Friends: The racing may have been restrained on L'Alpe d'Huez yesterday, with none of the contenders caring to chase down Sastre or mounting attacks of their own from their tidy little clot of nine riders that essentially stuck together the entire ascent, but the mass of several hundred Dutch fans clustered in what is known as Dutch Corner a little more than half-way up the climb, were anything but restrained. They were as wildly raucous and riotous as ever, dancing and singing their lungs out for hours.
For the first time in my three Tour visits to L'Alpe d'Huez I was in no rush to reach the finish line and was able to linger amongst this crazed and energetic throng of orange t-shirts and jerseys and zany outfits. I would have spent the whole day with them had there been a television to follow the day's racing over three beyond category climbs. But I did join them for over half an hour, soaking up and getting energized by their revelry, before continuing on just a bit further to a small village that had a couple of bars with television. I needed to make a quick getaway to start riding the next day's stage, so I didn't continue all the way to the summit and the giant screen as I have in the past. If I went all the way to the top, it could take better than an hour to navigate the descent among the hoards of bicyclists and gendarmes. I satisfied myself with stopping two miles from the summit, well before the fences started that separated the racers from the fans, meaning that I could be part of the narrow gauntlet of fans for the racers to pass through.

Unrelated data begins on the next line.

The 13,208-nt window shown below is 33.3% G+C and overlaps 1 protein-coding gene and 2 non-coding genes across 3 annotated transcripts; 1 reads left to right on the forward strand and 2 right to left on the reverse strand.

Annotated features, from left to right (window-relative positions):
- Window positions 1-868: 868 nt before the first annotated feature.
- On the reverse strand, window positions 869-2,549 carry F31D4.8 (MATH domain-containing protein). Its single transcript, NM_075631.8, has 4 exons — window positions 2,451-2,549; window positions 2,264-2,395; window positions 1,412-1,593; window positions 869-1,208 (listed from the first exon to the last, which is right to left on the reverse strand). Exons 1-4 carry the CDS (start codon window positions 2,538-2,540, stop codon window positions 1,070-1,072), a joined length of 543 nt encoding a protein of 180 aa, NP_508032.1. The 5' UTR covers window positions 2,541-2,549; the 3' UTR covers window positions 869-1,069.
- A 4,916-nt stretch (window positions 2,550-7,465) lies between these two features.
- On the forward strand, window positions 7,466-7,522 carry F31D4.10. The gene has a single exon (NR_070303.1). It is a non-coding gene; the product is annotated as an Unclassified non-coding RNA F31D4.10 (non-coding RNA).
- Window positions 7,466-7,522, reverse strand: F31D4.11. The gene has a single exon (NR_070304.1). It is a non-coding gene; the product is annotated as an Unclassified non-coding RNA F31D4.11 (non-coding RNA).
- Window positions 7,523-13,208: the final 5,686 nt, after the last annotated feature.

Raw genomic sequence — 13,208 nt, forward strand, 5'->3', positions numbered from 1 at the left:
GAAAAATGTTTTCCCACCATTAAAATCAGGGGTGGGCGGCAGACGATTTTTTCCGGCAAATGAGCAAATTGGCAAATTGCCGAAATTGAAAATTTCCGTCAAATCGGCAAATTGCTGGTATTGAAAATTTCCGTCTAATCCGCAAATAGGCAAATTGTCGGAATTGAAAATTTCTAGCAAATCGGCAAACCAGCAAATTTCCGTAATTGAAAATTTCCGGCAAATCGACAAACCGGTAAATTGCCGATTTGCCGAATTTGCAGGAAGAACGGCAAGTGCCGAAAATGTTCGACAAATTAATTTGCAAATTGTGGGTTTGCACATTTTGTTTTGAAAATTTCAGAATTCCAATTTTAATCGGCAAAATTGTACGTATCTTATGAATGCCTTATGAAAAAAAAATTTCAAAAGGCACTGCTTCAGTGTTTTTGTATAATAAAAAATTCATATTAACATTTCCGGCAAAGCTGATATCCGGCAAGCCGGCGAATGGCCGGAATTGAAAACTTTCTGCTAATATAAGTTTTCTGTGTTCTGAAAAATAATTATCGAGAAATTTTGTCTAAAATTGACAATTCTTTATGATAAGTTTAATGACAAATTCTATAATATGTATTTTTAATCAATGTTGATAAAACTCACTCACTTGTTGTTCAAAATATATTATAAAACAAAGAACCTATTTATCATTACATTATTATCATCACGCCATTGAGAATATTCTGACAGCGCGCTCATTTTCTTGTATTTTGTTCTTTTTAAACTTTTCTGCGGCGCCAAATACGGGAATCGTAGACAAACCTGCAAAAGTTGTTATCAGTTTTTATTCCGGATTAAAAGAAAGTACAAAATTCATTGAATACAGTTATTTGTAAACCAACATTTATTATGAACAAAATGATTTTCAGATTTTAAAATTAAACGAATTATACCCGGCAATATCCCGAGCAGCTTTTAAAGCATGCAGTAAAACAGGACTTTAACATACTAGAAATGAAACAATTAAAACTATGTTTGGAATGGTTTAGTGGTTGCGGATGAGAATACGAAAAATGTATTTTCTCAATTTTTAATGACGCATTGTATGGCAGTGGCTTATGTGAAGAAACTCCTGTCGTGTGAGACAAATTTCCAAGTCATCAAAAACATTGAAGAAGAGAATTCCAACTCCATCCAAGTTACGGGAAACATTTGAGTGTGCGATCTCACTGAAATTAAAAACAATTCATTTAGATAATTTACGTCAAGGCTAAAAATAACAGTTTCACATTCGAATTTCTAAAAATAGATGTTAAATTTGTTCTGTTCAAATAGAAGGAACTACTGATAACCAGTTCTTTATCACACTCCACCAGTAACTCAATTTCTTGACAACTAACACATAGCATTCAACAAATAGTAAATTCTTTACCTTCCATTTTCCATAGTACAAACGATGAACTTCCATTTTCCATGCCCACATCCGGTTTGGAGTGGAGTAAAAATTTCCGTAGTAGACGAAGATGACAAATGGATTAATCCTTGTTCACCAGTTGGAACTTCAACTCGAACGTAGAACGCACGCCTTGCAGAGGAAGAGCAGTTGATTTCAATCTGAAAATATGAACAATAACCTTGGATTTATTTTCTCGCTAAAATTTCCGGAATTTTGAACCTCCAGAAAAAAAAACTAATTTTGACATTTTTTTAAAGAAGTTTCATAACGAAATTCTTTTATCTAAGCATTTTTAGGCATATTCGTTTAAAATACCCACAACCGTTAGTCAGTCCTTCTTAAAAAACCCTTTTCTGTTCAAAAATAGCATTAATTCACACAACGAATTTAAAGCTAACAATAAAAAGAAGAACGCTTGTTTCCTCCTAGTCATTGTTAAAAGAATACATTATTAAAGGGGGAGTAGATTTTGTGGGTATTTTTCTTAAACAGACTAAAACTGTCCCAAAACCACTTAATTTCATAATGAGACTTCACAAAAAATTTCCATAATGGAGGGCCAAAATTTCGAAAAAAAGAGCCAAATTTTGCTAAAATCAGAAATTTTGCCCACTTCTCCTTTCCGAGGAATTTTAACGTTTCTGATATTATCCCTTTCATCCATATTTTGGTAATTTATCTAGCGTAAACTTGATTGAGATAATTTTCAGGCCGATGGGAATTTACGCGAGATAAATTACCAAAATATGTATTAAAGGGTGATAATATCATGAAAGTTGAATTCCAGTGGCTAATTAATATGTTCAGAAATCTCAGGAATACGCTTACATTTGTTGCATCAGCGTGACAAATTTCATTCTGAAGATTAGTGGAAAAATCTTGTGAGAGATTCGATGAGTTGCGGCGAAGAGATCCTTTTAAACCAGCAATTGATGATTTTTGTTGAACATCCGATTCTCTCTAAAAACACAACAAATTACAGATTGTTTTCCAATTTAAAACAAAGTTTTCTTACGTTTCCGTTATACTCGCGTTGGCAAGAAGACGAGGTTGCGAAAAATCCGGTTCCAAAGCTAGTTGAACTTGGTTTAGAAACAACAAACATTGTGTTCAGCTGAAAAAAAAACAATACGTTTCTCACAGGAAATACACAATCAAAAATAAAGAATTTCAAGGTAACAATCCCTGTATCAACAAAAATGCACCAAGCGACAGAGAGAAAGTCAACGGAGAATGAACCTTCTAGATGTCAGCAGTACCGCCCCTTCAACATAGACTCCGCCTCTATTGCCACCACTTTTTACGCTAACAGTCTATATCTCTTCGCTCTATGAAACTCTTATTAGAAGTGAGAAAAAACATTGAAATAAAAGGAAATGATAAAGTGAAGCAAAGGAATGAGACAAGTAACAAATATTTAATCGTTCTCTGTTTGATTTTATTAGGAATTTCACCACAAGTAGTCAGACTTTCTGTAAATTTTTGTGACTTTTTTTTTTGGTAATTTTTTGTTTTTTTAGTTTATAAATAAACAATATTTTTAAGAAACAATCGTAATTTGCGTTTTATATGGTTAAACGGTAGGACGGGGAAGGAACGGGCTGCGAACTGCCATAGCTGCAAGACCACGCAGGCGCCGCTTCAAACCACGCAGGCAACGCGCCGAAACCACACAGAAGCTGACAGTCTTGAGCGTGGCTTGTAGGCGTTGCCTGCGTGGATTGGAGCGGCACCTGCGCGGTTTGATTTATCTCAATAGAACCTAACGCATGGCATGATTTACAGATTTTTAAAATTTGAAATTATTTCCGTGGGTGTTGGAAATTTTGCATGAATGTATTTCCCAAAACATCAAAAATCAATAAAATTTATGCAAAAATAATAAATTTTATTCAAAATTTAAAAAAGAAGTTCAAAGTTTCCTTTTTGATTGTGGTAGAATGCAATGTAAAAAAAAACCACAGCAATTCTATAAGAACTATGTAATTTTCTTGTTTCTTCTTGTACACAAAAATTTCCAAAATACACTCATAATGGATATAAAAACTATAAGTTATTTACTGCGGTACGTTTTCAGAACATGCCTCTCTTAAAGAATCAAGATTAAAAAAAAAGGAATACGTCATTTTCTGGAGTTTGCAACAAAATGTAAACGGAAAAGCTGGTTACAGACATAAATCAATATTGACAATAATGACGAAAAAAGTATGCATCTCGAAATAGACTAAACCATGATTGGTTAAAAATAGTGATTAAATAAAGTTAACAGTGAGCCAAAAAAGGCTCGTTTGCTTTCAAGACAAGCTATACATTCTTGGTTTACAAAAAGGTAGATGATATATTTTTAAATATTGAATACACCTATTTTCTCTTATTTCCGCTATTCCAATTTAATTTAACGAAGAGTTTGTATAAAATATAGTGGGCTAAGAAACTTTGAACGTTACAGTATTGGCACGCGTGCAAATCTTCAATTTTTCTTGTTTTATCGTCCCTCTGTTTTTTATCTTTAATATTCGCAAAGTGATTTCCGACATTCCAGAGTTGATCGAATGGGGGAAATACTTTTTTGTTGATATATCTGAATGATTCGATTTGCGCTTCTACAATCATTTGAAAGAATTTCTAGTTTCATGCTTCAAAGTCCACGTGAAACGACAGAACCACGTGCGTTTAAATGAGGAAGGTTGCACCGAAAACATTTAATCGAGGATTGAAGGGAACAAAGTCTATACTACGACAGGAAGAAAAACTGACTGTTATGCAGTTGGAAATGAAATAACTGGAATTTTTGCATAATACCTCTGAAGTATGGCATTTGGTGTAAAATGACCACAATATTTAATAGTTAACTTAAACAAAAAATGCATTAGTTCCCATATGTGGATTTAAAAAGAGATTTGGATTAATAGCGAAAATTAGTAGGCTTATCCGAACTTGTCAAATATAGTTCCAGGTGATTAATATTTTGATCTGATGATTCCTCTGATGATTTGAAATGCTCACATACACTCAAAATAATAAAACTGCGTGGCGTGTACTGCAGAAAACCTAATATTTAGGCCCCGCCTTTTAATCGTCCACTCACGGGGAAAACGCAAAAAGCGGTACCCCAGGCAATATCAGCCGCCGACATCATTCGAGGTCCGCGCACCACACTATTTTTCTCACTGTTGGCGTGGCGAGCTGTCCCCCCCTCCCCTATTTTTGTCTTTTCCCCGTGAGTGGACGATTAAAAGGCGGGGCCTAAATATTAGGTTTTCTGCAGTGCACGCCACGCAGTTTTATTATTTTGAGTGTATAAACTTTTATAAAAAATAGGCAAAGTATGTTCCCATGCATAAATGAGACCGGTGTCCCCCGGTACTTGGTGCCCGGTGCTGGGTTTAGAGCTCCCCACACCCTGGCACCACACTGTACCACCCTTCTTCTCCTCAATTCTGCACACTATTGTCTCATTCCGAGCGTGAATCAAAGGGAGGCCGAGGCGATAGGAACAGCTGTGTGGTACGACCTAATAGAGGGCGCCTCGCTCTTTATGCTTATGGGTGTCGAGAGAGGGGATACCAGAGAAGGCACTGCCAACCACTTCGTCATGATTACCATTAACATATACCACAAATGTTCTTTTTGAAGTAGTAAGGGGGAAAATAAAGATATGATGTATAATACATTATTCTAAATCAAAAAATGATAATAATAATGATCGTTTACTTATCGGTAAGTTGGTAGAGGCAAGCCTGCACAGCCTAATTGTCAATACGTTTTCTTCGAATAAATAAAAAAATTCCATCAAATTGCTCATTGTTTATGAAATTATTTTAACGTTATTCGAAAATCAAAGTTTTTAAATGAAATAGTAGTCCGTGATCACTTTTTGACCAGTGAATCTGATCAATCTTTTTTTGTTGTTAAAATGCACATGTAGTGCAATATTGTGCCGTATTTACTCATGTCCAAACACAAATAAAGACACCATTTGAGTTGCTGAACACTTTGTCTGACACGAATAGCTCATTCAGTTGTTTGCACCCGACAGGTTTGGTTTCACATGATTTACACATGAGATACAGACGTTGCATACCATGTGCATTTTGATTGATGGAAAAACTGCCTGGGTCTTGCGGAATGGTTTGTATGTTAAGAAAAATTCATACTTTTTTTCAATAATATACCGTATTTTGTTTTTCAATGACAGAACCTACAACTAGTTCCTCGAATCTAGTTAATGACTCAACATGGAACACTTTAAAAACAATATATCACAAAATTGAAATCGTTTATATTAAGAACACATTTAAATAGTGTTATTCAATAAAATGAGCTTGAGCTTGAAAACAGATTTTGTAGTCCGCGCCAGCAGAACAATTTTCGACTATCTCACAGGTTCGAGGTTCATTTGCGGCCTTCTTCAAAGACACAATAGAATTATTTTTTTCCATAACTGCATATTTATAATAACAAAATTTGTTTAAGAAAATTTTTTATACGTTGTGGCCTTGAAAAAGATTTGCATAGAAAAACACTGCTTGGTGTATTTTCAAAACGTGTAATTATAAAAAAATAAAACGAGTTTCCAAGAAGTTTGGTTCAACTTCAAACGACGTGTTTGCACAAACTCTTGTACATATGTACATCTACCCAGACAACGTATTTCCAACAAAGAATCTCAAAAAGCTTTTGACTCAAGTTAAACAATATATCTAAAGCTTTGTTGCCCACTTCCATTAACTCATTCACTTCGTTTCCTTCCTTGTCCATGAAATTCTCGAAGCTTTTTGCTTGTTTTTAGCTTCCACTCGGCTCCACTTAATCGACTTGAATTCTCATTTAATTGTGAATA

The location was also a more reasonable hiking distance for my friend Julie, who had driven ten hours from her small town of St. Cyprien in the Dordognne to join me. She neglected to bring her trusty Bike Friday, fearful she wasn't in shape for the climb. If I had known she had any hesitancy, I would have assured her that she could have managed it. Anyone who could bike up Mont Ventoux, a longer and equally steep climb, as she did last fall on her Bike Friday, could handle this climb. She was extremely fit then, having just returned from biking around Corsica, Napoleon's island birthplace. Even if she was less physically conditioned now, I knew that anyone who had conquered Mont Ventoux would have the fortitude and grit to conquer L'Alpe d'Huez as well, regardless of the miles in their legs. Even more people walk up the climb than bike it, so Julie had plenty of company. I walked with her the mile from our campsite in Bourg d'Osians until the climb began with a sudden 10% incline. The road was mobbed with eager, energetic fans, most tanned and fit. It was a festive atmosphere. "This reminds me of the Olympics," Julie commented, which she had attended in Athens four years ago.